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The Seven Champions Of Christendom by W. H. G. Kingston


Saint Denis of France, like his brother Champions, much desired, after his long wanderings, to see once more the smiling fields of la belle France, and thus he, too, followed by the faithful Le Crapeau, turned his steps homeward. Time had not failed to leave its hoary marks on him, and his snowy locks and flowing beard showed full well that the winter of his life had at length overtaken him.

Still he kept his armour on, though his shrunken form often seemed to rattle within it; and the chill blasts, as they entered the crevices, blew round and round him, and made him often wish for his armchair, and dressing-gown, and slippers, as does many another elderly gentleman, who would be far wiser if he kept by his own fireside, instead of allowing himself to be dragged about the world, in search of a very doubtful sort of advantage or amusement for the younger branches of his family.

Saint Denis had not neglected in his travels to discover many things which he thought might be with advantage introduced into his native country. He taught the people how to cultivate the vine, and make chausse roads, though the latter were never very satisfactory. But many cunning arts and manufactures also he introduced from the far east, of which there is not space now to speak. The greatest benefit, however, he conferred on his countrymen was in instructing them in the important art of cookery. Fricassees and ragouts were by his means brought to great perfection, and, more than all, he instructed them how to dress frogs and snails, of which art they were before his time totally ignorant. Who could ever imagine that there was a time when Frenchmen knew nothing of that important part of the culinary art? Till Saint Denis, the hero of a hundred fights, aided by the faithful Le Crapeau, caught the frogs and cooked them, and, moreover, eat them, the ignorant Frenchmen could not believe that they were intended to be used as food.

But mark the ingratitude of a people -- the fickleness of a crowd. The great Saint Denis, who had fought so long, and upheld the name of France in so many strange lands, was accused by a recreant knight of heresy and of high treason, and of endeavouring to introduce bad and mischievous customs among the people.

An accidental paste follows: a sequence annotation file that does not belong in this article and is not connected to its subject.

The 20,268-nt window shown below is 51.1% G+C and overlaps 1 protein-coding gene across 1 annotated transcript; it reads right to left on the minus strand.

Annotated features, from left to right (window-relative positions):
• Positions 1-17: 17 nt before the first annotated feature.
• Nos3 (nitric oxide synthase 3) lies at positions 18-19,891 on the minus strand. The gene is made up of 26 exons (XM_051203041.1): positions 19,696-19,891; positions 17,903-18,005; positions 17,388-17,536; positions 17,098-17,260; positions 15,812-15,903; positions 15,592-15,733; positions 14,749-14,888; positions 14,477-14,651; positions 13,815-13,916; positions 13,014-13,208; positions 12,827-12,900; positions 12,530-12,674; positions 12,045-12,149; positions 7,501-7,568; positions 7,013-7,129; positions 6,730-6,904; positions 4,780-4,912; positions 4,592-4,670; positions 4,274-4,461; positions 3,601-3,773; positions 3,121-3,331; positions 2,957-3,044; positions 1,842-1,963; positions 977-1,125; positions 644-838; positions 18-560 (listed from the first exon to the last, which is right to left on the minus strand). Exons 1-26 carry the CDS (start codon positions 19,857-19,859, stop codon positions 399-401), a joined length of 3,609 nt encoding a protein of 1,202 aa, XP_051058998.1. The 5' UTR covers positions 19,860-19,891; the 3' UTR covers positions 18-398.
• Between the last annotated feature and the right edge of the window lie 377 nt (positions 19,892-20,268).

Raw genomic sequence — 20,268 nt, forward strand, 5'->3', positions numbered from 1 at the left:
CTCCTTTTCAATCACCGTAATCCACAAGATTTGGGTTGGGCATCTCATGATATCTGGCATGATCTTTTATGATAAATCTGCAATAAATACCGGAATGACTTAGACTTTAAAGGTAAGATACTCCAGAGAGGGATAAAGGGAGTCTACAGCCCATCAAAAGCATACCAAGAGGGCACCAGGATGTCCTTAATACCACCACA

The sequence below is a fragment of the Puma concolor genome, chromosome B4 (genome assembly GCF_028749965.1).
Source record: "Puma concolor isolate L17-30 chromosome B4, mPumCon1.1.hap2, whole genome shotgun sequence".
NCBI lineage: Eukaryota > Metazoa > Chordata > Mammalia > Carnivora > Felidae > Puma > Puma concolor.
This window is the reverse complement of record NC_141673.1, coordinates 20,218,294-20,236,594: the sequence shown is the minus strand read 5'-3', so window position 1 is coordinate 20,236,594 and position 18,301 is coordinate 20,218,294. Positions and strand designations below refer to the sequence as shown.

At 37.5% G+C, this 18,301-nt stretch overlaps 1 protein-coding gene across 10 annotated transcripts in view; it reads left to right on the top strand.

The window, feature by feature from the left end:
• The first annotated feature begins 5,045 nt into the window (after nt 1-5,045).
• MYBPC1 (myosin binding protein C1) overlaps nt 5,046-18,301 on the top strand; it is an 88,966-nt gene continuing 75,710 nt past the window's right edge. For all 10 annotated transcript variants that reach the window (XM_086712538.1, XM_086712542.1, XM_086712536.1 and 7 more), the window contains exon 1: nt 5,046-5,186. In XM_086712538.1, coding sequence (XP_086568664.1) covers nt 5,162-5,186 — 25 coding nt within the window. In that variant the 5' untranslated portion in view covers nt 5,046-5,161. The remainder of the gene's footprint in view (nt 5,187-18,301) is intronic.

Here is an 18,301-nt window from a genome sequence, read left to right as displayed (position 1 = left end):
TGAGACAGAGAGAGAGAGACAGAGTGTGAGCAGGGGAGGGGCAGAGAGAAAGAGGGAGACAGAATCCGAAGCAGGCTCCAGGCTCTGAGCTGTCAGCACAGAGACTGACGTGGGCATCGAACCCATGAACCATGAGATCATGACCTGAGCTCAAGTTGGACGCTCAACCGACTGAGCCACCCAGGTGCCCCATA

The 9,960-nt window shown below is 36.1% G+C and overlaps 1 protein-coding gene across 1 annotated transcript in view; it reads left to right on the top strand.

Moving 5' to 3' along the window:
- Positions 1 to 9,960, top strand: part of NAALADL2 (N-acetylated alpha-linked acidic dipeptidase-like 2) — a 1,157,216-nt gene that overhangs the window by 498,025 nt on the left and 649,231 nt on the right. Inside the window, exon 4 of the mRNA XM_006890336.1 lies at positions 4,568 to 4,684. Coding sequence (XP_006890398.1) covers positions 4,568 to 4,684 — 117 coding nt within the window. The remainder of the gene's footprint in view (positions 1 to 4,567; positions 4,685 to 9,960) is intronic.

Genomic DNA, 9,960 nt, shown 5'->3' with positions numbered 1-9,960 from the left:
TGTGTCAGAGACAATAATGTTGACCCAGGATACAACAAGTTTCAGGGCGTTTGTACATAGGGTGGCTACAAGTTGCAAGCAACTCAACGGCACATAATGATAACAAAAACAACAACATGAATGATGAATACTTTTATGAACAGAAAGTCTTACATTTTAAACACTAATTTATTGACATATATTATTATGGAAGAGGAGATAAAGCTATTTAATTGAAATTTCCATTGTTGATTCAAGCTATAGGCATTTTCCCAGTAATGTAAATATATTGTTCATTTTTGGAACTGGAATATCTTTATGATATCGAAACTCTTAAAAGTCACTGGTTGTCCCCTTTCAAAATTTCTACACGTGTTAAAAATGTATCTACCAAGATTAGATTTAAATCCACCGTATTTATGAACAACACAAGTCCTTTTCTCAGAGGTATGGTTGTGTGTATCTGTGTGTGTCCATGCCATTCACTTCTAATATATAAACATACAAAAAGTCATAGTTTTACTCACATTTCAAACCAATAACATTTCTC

Old as he was, although he had long laid aside his armour, the fire of his youth burned up within him, and he challenged his malignant accuser to mortal combat.

The Champion and the false knight met; but the latter, by the arts of a wicked enchanter, had come so prepared by talismans for the fight, that all the skill and courage of Saint Denis could not overthrow him.

Again and again the aged Champion charged with all the agility and courage of a young man, and few would have supposed that he who sat within that iron mask, and wielded that heavy lance, had seen near eighty winters pass over his hoary head. Once more he charged -- his lance was shivered, and he was borne helpless to the ground.

Then were the evil designs of his fell enemy victorious. He was condemned to death. No rescue came, and he was led, yet habited in his armour, to the block. With a courageous look he lay down his head; but scarcely had the axe of the cruel executioner fallen upon it, than a fearful tempest burst forth. The headsman, the recreant knight, and all who had assisted willingly at the execution, were struck to the ground, becoming black masses of cinder, by a flash of fearful lightning; and then the people learned and acknowledged that right and justice were on the Champion's side.

Monuments were built and churches erected to his memory, and he was ever after reverenced as the Patron Saint of France and of all Frenchmen.

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